Alexander Stevens says that blind people co-opt the medial occipital—part of the visual system that plays a crucial role in registering visual signals by setting the threshold at which they are noticed by the brain—to help detect sounds.
In a study, the researcher played a series of sounds to blind subjects, each of which was preceded by a cue. He scanned their brains as they heard the sounds.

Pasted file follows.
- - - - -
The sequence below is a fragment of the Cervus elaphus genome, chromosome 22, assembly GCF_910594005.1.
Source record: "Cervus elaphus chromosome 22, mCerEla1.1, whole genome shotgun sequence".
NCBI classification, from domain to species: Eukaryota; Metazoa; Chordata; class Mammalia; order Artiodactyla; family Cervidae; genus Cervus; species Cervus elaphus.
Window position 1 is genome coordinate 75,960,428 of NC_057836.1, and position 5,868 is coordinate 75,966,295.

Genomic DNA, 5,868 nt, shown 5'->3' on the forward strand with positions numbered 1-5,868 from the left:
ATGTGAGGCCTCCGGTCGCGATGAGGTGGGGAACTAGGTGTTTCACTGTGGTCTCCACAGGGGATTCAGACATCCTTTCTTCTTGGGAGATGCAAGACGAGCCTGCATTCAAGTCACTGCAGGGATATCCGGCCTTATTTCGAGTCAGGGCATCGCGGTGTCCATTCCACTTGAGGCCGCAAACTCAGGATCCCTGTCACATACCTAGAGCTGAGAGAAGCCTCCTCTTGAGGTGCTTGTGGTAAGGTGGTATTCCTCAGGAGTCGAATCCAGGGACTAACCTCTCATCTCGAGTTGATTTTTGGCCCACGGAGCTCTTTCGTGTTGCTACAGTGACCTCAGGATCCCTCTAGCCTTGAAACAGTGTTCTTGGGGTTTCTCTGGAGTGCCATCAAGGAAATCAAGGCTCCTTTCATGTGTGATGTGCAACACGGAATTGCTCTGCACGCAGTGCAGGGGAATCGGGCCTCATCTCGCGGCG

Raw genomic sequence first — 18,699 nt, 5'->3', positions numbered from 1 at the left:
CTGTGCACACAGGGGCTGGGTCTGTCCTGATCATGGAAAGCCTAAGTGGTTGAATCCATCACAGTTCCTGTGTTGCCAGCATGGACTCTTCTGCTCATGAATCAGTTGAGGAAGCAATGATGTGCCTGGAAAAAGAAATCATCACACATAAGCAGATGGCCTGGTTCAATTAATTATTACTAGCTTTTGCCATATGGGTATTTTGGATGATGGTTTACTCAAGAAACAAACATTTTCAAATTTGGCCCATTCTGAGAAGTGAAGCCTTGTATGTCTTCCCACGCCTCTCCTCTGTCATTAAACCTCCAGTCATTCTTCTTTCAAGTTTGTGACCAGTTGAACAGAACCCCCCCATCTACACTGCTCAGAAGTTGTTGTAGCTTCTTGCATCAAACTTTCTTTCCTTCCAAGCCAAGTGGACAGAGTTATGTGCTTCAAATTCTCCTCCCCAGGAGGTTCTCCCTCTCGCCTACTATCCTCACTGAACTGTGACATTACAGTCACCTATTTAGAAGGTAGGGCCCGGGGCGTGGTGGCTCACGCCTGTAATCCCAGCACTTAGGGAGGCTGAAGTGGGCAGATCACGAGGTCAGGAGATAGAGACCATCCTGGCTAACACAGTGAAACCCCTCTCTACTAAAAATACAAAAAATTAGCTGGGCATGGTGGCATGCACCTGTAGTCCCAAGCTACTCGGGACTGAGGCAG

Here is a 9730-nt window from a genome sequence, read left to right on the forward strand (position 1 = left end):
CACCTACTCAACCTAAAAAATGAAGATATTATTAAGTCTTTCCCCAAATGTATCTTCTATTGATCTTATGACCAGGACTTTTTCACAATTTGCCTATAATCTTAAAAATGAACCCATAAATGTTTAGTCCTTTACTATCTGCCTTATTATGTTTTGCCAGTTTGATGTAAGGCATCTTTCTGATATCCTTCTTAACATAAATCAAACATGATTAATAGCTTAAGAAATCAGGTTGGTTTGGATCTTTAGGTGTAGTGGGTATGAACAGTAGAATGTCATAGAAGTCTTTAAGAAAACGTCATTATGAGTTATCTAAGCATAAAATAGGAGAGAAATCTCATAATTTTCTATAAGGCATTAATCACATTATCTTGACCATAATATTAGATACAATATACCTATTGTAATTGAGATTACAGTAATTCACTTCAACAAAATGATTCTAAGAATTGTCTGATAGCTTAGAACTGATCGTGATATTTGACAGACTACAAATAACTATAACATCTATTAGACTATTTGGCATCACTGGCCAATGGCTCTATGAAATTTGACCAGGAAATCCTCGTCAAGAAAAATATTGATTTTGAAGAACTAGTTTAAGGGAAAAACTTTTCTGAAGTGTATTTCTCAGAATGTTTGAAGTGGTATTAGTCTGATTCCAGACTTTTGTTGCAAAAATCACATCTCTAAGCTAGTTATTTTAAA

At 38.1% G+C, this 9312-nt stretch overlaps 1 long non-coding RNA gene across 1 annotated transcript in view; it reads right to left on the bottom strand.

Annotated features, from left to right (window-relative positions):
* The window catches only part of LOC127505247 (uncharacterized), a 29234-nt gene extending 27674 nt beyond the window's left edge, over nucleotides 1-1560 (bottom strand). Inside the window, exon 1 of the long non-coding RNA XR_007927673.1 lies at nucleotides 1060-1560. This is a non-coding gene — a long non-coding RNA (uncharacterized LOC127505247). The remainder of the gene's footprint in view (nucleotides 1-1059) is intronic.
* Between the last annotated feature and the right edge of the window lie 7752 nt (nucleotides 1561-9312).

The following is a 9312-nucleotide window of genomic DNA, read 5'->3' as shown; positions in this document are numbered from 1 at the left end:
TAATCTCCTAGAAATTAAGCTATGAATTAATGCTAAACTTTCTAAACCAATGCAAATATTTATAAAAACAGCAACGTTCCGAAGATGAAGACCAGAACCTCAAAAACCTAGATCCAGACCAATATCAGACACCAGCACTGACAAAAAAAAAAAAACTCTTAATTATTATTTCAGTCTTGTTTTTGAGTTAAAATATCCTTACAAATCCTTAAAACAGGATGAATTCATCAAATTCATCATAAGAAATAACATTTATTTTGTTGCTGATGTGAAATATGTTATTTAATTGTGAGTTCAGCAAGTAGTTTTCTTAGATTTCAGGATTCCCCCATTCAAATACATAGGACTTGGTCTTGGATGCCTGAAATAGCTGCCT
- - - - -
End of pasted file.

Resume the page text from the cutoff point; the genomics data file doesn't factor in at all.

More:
As the subjects heard each cue warning them to pay attention, their medial occipital became more active.
Stevens says that the finding indicates that the subjects' brains were using the same region that alerts them to visual signals to prime them to listen out for sounds, reports New Scientist magazine.